For the first time in my life, I prayed to Appa that it should not rain… there were clouds overhead and the Sun played hide and seek. I cannot understand how Green-behind-the-ears Discovery and the uncaring Mr. Thor believe that one can trek in this terrain with an umbrella !! The best bet is a raincoat and an even better bet is to tell the customers to wear ankle trekking boots, because the place is filled with insects of every kind – flying crawling suspended etc. In rains it would be worse because you never know if you putting your foot into a snake pit or a scorpion pops out of a hole or if the spider drops on your head and delivers its poison straight onto your brain. The guide doesn’t carry any first aid and God forbid if you broke your leg while slipping, you hobble across to reach civilisation, however painful it is.
Sorry for digressing but these were the thoughts crossing my mind at that time. Krishnan asked the guide to go and check in the houses if they could tell us the way because intuitively we knew, we were lost. Nobody was there in these houses and then the guide called somebody who gave some directions. We started down a path and suddenly, the guy who had given directions called again and the guide took us in the opposite direction after apologising profusely for the mix-up.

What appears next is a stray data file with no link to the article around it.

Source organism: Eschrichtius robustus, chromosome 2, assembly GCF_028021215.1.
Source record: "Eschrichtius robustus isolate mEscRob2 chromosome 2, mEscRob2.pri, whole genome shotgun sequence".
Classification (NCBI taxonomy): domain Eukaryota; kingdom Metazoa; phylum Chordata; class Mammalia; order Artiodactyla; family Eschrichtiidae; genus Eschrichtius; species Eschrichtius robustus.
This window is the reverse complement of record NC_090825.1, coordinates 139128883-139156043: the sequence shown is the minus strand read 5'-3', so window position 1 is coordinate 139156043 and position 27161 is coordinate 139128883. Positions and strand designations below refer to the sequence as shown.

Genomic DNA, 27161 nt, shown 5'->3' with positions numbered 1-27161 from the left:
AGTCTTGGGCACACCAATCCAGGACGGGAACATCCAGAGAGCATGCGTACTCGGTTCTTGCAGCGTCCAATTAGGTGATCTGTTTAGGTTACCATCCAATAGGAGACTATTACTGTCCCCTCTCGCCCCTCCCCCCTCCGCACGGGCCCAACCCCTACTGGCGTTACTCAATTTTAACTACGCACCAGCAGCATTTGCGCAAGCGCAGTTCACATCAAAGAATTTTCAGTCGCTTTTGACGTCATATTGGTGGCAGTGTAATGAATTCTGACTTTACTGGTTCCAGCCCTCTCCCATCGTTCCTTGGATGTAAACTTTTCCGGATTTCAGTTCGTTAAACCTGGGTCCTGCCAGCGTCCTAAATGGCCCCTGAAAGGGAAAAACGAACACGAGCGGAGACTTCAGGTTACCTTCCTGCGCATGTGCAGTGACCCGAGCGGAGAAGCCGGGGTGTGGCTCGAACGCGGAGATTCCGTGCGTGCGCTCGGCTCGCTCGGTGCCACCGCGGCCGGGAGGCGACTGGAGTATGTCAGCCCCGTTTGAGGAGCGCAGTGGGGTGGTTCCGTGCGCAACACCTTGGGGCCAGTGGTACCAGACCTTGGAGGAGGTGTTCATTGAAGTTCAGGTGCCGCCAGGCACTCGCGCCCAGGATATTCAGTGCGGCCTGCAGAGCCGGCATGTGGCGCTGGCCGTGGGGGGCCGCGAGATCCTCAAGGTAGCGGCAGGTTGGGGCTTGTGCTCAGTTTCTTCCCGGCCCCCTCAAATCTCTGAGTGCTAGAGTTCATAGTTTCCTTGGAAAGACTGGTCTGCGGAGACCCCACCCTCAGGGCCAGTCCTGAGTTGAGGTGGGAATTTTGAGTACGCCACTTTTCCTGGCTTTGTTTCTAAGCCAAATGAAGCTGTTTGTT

Krishnan and I both believe that it was my mother’s prayers to Hanuman that brought a rifle weilding guard from the opposite side. Our guide quickly spoke to him and he accompanied us over 3 kms or so. I again asked how far we were from the car and the guide again said 2 kms … the levels of frustration were truly high at this point. The point is, we weren’t tired, my left knee had started to throb and thats all, but the biggest worry was, will we reach our destination without mishap and we weren’t sure of the answer.